However, in May 2022, Paper 1 will become an “extended response paper, and this will now assess the entire course,” per the IB website, in view of the newly holistic nature of IB Economics. Paper 2 will cover both quantitative and qualitative data this will be “based on case studies or the real-world factual situation.”

 In the revised edition of Paper 2, the students must be well versed in working on both written texts and math that is economics-related. Knowledge of Graphs is mandatory, and hence the students must try to render themselves to a wide variety of visual representations of economic data throughout the two-year program.


Revisions to the Internal Assessment Portfolio

 In the revised internal assessment portfolio, from the concepts listed below, the students will be required to analyze three-course concepts: Equity, Efficiency, Economic Well-being, Change, Choice, Intervention, Interdependence, Sustainability, and Scarcity. The students must use this portfolio to exhibit how their chosen three concepts are applicable to a real-life scenario – that is traversing meaning through the lens of causes such as poverty etc.– and present separate commentaries that will prove their understanding of the concepts.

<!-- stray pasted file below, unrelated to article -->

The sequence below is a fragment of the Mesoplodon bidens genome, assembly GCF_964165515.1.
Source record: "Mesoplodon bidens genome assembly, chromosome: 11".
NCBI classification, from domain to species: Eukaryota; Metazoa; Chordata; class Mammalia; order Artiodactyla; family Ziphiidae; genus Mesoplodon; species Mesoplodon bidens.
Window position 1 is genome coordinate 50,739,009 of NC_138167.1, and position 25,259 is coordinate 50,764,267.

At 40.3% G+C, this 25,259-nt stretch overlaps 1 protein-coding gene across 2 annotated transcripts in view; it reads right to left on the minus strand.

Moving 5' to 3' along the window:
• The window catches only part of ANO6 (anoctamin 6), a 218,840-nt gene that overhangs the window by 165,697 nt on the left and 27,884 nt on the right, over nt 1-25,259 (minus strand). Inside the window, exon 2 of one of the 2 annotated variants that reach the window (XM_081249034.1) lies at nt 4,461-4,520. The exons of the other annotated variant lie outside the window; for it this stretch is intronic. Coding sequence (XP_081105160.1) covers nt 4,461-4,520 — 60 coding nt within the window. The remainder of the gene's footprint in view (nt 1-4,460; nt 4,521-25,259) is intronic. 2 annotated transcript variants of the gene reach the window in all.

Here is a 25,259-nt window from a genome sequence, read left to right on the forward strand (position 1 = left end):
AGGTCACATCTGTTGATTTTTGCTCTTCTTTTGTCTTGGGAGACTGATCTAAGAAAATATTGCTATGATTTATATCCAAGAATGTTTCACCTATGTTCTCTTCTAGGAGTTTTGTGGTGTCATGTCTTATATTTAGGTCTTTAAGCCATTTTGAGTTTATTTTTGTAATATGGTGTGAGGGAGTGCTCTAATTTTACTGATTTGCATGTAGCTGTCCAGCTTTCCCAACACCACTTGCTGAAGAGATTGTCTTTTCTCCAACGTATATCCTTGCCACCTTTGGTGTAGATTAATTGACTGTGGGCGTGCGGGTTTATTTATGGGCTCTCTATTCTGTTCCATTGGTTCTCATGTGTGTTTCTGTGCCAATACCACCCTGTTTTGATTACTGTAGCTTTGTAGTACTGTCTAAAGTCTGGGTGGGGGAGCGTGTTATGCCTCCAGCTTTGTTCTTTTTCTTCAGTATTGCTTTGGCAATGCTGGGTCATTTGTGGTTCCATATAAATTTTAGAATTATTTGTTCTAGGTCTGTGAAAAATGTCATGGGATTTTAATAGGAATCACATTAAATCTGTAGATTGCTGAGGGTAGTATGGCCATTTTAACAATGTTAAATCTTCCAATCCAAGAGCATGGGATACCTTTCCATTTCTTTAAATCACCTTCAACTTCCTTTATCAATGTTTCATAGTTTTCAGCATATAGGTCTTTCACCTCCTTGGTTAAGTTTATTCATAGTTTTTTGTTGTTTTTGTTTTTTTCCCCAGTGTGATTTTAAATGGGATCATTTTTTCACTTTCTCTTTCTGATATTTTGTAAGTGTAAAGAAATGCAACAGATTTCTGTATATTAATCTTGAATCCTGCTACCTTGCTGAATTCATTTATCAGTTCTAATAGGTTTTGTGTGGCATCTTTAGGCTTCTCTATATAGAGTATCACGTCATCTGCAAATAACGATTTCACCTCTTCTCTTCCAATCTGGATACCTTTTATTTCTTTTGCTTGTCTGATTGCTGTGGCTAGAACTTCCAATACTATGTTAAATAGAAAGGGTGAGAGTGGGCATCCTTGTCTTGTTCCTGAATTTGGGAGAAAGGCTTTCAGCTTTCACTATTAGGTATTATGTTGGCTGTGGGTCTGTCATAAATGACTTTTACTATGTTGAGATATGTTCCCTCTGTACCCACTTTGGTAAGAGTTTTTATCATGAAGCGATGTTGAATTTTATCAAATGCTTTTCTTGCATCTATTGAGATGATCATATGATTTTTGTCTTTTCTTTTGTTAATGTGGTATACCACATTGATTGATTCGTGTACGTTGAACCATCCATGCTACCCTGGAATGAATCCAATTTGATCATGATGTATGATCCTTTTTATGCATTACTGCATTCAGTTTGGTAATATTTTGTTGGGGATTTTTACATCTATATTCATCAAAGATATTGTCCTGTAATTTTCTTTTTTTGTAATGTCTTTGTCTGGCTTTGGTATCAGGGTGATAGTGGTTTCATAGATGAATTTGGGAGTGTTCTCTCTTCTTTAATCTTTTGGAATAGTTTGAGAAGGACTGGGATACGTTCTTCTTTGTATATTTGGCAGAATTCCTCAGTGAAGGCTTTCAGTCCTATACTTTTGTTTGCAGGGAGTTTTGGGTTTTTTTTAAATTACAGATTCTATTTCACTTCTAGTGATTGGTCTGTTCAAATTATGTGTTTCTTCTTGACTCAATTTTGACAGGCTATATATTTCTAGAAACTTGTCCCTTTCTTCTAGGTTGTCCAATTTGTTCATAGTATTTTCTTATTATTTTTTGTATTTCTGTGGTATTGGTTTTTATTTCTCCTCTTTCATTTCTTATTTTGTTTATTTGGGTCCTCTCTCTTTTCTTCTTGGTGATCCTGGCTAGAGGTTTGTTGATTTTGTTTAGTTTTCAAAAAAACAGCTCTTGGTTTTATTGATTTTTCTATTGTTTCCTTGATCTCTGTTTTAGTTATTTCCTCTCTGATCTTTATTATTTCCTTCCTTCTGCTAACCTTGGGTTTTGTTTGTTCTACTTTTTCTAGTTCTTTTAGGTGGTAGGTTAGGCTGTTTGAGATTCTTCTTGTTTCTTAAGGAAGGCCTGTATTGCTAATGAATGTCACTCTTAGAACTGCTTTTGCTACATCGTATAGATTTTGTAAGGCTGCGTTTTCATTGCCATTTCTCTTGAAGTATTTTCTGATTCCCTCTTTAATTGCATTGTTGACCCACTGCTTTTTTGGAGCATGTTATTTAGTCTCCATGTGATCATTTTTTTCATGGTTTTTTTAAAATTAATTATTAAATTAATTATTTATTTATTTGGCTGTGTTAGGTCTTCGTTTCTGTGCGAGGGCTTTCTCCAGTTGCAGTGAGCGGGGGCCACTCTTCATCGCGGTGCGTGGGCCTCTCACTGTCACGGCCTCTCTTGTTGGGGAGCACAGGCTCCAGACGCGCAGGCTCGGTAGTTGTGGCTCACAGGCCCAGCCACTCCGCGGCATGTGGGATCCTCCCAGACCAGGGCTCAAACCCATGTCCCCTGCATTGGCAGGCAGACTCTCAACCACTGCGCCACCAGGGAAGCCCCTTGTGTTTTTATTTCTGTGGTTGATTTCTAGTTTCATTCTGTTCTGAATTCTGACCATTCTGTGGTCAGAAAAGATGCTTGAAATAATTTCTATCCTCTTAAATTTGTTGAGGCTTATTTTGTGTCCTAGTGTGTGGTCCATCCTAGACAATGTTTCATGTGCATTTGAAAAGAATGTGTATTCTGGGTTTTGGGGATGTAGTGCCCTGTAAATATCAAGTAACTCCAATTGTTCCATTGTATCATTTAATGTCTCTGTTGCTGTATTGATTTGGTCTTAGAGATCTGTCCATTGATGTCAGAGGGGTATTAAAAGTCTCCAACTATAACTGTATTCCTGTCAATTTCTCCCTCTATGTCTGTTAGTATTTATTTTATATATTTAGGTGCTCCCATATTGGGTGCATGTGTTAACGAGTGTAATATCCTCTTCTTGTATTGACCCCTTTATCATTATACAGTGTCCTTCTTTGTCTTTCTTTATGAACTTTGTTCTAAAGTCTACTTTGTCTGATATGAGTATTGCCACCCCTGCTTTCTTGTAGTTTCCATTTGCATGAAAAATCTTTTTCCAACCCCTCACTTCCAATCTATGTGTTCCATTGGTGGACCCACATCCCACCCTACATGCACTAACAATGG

How to Figure out 

 While gearing up for this assignment over the two-year diploma program in the school, the students are required to stay updated and abreast on the World of Economics and any major developments therein. If you are figuring out how to stay updated on the current status of the world of economics, there are a few ways of doing it that you can try. The students are advised to regularly read publications and newspapers covering financial news, such as The Financial Express and The Wall Street Journal. Accessing these publications quite often, the students will be very familiar with all financial terminologies used in the publications, besides staying connected on current trending topics and understanding relevant charts and graphs in the coverage.


Major Units 

 The Economics syllabus was always split up into 4 major units, but the revision in the new syllabus has modified these units. 

Irrespective of whether you take up Economics at the Standard level or higher level, the major 4 units are as follows:

 1. Introduction to Economics Total teaching hours – 10 man-hours for both at standard level and higher level where the students are introduced to ‘Economics’ and how the world is approached by the Economists.

 2. Microeconomics

Total teaching hours: 35 hours for the standard level and 70 hours for the higher level, covering concepts like supply, demand, government intervention, and market failure.

 3. Macroeconomics 

Total teaching hours: 40 hours for the standard level and 70 hours for a higher level, where the students will study the objectives of macroeconomics, measures of economic activity, macroeconomic objectives, demand-side policies, and supply-side policies.